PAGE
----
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  8. How sad for Selchuk. Losing one's parents is inevitable but the process of dealing with it is so heartbreaking. Even when you are given warning it is hard but unexpected makes it worse, I would think.

    I, too thought the King Midas was a fictional character. So where are the remains of KM if the chamber was empty?

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  9. It had to ease his grief some to have the love and support of your group at that time.

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  10. How sad. It just goes to show how ones life can change in the blink of an eye, and how every day is precious.

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  11. What a moving story, and told so beautifully...wow. Incidentally...somewhere or somehow, I accidentally deleted your congrats message on my blog give-away contest...could you put another one there?? Pretty please? Or I might just give a shout out on the thanks post I have coming and make note of it there. Either way, thank you so much for jumping in from time to time. Maybe you'll be up for the contest I have cooking for fall. :)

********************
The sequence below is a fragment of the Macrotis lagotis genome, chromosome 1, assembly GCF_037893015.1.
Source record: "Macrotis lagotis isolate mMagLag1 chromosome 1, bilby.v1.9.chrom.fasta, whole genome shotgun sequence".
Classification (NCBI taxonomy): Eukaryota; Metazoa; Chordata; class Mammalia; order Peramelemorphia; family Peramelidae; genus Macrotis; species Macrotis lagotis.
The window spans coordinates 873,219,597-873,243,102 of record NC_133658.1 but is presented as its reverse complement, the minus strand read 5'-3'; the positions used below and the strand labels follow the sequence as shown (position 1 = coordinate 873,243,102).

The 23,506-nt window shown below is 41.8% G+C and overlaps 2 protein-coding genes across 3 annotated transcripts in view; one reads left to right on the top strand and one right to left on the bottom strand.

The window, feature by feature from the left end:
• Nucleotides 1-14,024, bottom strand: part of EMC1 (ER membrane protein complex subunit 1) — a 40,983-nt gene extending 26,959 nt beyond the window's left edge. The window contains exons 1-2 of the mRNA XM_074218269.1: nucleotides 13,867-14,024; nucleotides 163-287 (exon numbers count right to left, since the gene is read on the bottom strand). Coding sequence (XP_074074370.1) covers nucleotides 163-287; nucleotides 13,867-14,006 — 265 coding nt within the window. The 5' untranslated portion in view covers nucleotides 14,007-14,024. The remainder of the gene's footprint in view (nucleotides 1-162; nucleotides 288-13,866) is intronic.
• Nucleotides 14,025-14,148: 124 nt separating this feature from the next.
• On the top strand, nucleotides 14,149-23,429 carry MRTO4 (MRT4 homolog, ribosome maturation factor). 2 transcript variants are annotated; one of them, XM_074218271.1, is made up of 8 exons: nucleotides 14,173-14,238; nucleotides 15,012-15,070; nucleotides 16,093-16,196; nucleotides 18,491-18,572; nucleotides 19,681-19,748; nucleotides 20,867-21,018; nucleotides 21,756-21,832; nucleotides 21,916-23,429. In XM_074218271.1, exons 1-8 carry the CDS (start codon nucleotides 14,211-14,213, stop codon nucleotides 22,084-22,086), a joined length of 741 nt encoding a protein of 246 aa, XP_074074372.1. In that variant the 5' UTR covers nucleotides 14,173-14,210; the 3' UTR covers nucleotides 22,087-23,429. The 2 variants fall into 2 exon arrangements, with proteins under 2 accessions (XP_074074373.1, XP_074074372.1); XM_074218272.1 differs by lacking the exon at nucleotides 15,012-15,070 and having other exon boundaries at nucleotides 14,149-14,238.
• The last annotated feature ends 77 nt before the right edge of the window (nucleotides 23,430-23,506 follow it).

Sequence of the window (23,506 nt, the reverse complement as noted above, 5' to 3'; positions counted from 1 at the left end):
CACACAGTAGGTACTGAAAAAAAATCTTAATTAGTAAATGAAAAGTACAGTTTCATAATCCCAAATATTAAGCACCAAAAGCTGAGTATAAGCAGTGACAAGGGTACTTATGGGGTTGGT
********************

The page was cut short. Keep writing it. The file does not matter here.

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  12. Interesting history of the king. I thought he was a mythical character too. Learn something new everyday.

    Too bad about his mom. That is sad indeed.

    Have a terrific week ahead. :)

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  13. witnessing the grief of another is a humbling experience. and rich or poor, loss is loss.

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  14. Ah..the sentimental Chatterbox, never know where you are going, but always worth the trip. Well done!

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  15. Oh I didn't know you were meant to rotate seats in the bus, I'm a creature of habit.

    Interesting story. Poor guy.

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  16. that really was a terrible news, Anyways, nice of you to share this along. Keep writing. :)

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  17. You have drawn some lovely and thought-provoking comparisons. Grief is indeed a timeless experience.

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  18. It is an interesting coincidence that the great divide of time has not really dulled the impact of losing a loved one.

    In death, we are all equal.

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  19. eventful for you!
    travel made the point of highlighting our common humanity.